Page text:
Essay

POLICING THE POTTERIES

Philip Brindley,

POLICING THE POTTERIES

At the age of 14, my mother-in-law began work at Grindley’s, Tunstall -- then known as ‘Clough’s’ -- where she stayed until she retired. As a very young man my father was a ‘mood runner’ or  ‘mould runner’. His job was to extract a newly made piece from the mould, leave the ware to dry, and run back to his master with the mould ready for refill. During the First World War my father was taken prisoner. On his return he went to work with his father in Hanley Deep Pit. He was ‘on the bank’  (at the coal face) until he was 56 years old, when he retired due to ill-health, with dust on the lungs.



As a young man I went into the police force. I was stationed in Burslem. When I worked nights, the start of the shift was marked by the smell of the kilns being fired. There were potteries all around the station, Doulton, Wade, Wade Heath, Sadler’s, Barratt’s. I think Macintyres had just been knocked down, but behind us here [this interview was conducted in Burslem School of Art] was Johnson Matthey. Bleak Works in Cobridge was still in operation too.  Burslem was a lively place in those days. As a young bobby, I would do traffic duty, helping to control it as everyone flooded out of Doulton’s on Nile Street and crossed the main road. It seems unimaginable now -- Burslem is so empty. This is a Saturday morning, and you can count the people we have seen outside on the fingers of one hand. It used to be thriving, with shops, pubs and even nightclubs.Shortly after I started policing, they had a murder on Sadler’s. The force has changed, but in those days our shift was divided into ‘panda drivers’ and ‘town centre lads’. I was a ‘town centre’ man. On the night shift we would go up to Sadler’s and have a cup of tea with the kiln man. There were two of them on nights up at Sadler’s. It depended who it was, but we would normally pop in for a brew at midnight, and for another at 3.00am, so we knew the kiln men very well. One night someone broke in and turned over the offices. The kiln man must have realised something was amiss, and disturbed the intruder, who killed him. We caught the bloke and he was done for murder.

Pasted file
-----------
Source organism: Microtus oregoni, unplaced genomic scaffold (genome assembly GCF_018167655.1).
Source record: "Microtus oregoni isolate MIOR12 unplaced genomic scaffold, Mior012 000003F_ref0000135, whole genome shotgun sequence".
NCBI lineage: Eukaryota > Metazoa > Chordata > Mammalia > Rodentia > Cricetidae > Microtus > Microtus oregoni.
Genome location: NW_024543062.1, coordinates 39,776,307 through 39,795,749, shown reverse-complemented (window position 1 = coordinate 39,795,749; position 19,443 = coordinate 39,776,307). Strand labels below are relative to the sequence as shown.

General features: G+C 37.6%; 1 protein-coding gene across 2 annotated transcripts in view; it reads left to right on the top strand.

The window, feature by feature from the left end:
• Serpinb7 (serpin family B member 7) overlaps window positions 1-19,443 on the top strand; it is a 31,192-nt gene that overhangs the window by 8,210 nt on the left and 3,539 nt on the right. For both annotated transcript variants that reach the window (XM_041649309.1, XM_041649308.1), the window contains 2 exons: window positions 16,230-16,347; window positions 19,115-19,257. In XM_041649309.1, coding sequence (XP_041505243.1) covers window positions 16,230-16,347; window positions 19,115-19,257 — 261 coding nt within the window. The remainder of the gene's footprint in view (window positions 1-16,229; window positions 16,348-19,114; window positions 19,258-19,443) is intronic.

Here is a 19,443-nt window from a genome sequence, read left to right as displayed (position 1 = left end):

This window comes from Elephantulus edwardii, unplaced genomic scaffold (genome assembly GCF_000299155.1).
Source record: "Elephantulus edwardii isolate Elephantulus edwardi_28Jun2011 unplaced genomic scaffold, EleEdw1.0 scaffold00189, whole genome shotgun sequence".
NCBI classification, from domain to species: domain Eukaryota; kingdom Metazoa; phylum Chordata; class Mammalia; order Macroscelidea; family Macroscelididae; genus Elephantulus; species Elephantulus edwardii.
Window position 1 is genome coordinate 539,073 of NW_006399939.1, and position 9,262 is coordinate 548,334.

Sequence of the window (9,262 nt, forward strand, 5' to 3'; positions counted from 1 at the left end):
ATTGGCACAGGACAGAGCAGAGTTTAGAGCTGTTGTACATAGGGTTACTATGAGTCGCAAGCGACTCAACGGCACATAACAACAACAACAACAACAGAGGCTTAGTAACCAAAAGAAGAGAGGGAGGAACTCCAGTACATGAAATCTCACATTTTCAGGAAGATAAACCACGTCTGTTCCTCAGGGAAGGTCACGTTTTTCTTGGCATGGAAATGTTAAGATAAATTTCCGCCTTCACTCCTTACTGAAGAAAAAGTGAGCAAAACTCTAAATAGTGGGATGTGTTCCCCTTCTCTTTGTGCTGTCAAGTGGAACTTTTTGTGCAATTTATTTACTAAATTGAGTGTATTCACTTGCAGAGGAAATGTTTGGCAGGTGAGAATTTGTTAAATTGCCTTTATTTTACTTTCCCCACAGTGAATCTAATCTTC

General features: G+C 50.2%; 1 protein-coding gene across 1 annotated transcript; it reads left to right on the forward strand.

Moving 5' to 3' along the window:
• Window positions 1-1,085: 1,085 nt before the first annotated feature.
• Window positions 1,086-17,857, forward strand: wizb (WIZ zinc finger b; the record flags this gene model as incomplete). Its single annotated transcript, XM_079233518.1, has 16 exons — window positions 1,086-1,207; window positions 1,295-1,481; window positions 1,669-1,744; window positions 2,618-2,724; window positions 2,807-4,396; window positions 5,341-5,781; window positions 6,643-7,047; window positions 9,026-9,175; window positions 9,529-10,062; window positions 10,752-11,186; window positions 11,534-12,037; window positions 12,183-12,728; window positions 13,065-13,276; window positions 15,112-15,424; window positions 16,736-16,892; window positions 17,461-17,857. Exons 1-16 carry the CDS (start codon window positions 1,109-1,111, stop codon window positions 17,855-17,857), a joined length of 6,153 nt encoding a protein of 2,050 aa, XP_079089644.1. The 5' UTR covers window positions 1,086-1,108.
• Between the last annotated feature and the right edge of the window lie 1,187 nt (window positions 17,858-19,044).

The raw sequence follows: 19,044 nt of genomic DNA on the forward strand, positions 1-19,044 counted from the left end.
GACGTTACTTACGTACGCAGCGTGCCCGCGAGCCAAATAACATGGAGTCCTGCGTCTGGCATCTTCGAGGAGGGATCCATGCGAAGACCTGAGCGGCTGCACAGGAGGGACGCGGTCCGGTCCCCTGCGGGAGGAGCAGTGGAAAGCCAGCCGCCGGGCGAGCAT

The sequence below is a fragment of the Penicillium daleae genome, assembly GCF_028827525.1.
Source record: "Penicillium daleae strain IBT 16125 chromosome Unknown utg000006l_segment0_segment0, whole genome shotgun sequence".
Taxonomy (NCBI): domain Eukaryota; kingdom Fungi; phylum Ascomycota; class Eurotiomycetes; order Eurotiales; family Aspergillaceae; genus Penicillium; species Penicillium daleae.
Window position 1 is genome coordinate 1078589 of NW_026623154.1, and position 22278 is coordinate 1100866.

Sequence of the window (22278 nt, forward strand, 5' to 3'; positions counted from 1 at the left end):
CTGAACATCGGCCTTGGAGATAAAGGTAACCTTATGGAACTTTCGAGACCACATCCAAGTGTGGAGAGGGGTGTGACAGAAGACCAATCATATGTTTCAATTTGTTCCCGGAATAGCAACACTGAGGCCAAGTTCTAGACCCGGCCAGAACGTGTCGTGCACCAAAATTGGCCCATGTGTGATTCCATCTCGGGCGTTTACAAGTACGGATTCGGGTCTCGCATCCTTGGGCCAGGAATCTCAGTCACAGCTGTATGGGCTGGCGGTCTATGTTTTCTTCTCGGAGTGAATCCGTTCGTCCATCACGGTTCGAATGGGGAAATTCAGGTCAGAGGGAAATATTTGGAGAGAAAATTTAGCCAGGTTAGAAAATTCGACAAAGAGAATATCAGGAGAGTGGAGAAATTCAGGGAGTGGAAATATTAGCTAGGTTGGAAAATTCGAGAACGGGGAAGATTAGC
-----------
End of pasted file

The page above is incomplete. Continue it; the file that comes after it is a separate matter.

The yard where Les Sharrod worked.

Another chap we visited on our rounds, was Les Sharrod. He was a character from a different era. I’m not sure what he did precisely – it related to the pots in some way – maybe he cleaned up engraving plates. Anyway, it involved metal drums with patterns on them, which he put into various sized vats of acid. Les always wore clogs. There was no heating where he worked. His son-in-law did the day shift, and he did the night shift. He wouldn’t see his wife from one week to the next. He slept at work in a freezing shed on a pile of hessian sacks.



Apart from the sacks, the shed was completely bare. When it was really cold, we would always be grateful for a brew, and Les would stop work and have a chat. I spotted his son-in-law in the street a few years ago, but I don’t know what he does now. Les died in 1975.

We used to keep a huge book that recorded the events of the day. It was known as the Number One, and looked like an old Bible. I was a Detective Constable with Fred Hughes, the local historian, and I remember we cleared out an old cellar at the station, full of old copies of the Number One. I think Fred may have hung onto them -- he knew their historical value. They were going to be disposed of otherwise.Our policing was divided into ‘points’ – there were particular spots where you were expected to be at a given time – for example, you might have to be at the Swann Bank telephone kiosk for an hourly point.

One of our points was up this way. We used to climb to the top of the fire escape at Boots, and at 4.00am they would roll back the roof and pour the molten steel into casts at the steel works at Shelton Bar.



The process would light up the whole of Stoke-on-Trent, a magnificent sight. The steel was made into massive girders. There was never an inky black sky in Stoke-on-Trent. As well as the potbanks and the steel works, there was the ‘eternal flame’ – a brass foundry that burned off the gas at night. After the rounds, my cape would always be covered in dust.



This picture of desolation is the view from behind Boots today. Shelton Bar steel works was further to the right, across the Fowlea Valley.I graduated to being a driver in 1969. In those days sergeants and inspectors were like army people. You could never call your sargeant ‘Sarge’. I can remember someone saying: ‘When I’m on half-pay you can all me Sarge’. I see a lack of discipline in the police force today -- policemen with stubble, and not wearing their hats. It was quite different then.

Today I am an insurance claims assessor. I attended the family history sessions of the Made In England project, and brought in some photographs of former potbanks. I see beauty in these buildings, and in the lives that were lived in them. I always travel with a camera, and if I am driving around and something catches my eye I stop and try to capture it. Some of my photographs are shown in a photo essay coming soon to this site.